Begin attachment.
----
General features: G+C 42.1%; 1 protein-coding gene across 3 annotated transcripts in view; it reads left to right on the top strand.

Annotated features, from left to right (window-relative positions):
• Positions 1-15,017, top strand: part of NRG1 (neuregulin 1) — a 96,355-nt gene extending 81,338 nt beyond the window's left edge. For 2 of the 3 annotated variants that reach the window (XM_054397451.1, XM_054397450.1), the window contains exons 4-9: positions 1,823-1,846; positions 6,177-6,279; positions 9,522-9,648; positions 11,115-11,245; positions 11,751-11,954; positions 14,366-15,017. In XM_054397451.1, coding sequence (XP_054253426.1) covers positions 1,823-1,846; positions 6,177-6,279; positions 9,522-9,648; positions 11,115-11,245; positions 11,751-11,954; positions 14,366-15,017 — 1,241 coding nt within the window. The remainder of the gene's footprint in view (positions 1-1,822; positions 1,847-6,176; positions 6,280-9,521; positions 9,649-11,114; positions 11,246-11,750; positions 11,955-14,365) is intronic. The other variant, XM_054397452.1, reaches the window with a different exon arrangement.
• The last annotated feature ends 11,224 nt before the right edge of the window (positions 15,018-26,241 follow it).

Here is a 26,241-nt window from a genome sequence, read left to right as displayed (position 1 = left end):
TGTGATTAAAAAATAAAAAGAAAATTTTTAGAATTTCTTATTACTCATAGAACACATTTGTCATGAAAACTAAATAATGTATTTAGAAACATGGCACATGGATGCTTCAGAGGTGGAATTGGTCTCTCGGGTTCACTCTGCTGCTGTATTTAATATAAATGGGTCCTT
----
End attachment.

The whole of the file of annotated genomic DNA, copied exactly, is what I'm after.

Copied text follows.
General features: G+C 42.1%; 1 protein-coding gene across 3 annotated transcripts in view; it reads left to right on the top strand.

Annotated features, from left to right (window-relative positions):
• Positions 1-15,017, top strand: part of NRG1 (neuregulin 1) — a 96,355-nt gene extending 81,338 nt beyond the window's left edge. For 2 of the 3 annotated variants that reach the window (XM_054397451.1, XM_054397450.1), the window contains exons 4-9: positions 1,823-1,846; positions 6,177-6,279; positions 9,522-9,648; positions 11,115-11,245; positions 11,751-11,954; positions 14,366-15,017. In XM_054397451.1, coding sequence (XP_054253426.1) covers positions 1,823-1,846; positions 6,177-6,279; positions 9,522-9,648; positions 11,115-11,245; positions 11,751-11,954; positions 14,366-15,017 — 1,241 coding nt within the window. The remainder of the gene's footprint in view (positions 1-1,822; positions 1,847-6,176; positions 6,280-9,521; positions 9,649-11,114; positions 11,246-11,750; positions 11,955-14,365) is intronic. The other variant, XM_054397452.1, reaches the window with a different exon arrangement.
• The last annotated feature ends 11,224 nt before the right edge of the window (positions 15,018-26,241 follow it).

Here is a 26,241-nt window from a genome sequence, read left to right as displayed (position 1 = left end):
TGTGATTAAAAAATAAAAAGAAAATTTTTAGAATTTCTTATTACTCATAGAACACATTTGTCATGAAAACTAAATAATGTATTTAGAAACATGGCACATGGATGCTTCAGAGGTGGAATTGGTCTCTCGGGTTCACTCTGCTGCTGTATTTAATATAAATGGGTCCTT